Biting on aluminum foil can be painful. Why?

Aluminum Foil
Biting aluminum foil can be a painful experience.
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­Biting on aluminum foil can be painful and is­ usually noticed if you have metal in your mouth from dental work (e.g. fillings, crowns). Basically, when you bite on foil, you set up a battery in your mouth and the electrical current stimulates nerve endings in your tooth. Here is what happens:

  1. pressure from biting brings two dissimilar metals (aluminum foil, mercury in fillings or gold in crowns) in contact in a moist, salty environment (saliva)
  2. the two metals have an electrochemical potential difference or voltage across them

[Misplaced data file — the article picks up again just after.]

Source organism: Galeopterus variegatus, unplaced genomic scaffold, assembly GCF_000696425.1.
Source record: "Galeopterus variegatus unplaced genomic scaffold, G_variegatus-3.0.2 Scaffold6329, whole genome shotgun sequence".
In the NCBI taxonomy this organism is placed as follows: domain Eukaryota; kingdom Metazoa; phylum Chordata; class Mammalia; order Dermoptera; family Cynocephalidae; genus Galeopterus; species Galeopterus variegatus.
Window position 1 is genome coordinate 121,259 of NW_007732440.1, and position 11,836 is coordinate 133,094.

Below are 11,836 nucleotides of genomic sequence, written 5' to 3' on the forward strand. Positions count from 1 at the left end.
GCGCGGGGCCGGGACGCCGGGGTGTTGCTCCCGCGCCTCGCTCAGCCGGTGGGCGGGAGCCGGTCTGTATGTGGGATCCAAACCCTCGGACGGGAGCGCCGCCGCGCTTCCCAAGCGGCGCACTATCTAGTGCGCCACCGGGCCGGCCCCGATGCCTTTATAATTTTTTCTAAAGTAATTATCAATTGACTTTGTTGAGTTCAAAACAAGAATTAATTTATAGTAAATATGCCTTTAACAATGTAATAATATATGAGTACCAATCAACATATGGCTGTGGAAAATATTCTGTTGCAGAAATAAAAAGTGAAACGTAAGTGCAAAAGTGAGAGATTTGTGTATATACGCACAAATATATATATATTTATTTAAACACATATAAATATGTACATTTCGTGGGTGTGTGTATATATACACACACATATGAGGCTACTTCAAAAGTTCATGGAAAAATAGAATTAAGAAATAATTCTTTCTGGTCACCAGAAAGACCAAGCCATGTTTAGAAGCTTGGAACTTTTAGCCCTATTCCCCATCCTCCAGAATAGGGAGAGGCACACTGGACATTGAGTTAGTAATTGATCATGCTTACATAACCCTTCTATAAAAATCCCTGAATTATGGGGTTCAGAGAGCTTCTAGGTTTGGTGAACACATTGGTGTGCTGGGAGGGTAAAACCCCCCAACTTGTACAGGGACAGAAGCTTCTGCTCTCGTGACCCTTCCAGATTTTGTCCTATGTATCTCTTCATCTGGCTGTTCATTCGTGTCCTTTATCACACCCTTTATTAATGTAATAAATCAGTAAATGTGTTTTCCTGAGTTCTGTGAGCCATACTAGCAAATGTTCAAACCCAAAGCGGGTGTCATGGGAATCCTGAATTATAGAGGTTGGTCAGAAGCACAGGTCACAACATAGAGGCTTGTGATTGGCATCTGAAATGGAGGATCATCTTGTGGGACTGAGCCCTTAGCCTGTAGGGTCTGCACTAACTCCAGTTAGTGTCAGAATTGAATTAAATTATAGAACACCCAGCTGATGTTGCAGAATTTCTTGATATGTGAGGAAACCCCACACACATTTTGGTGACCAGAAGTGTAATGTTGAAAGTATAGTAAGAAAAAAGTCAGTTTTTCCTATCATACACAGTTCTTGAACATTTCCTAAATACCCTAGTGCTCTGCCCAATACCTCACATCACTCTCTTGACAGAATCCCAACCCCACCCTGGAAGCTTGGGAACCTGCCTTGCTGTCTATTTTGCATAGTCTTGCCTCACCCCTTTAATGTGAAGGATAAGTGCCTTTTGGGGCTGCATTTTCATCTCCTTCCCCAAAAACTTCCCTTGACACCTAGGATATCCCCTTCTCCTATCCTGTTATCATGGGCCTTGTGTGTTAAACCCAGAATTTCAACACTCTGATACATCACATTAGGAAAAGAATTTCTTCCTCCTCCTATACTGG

3. electrons flow from the foil into the tooth (i.e. electrical current)
  4. the current gets conducted into the tooth's root, usually by the filling or crown
  5. the current sets off a nerve impulse in the root's nerve
  6. the nerve impulse is sent to the brain
  7. the brain interprets the impulse as pain

­The production of electric current between two metals in contact is called the voltaic effect after Alessandro Volta, who discovered it. Early batteries were made by st­acking metal discs together in a pile called a voltaic pile.


If you have no metal dental work in your mouth, you should not feel this effect.

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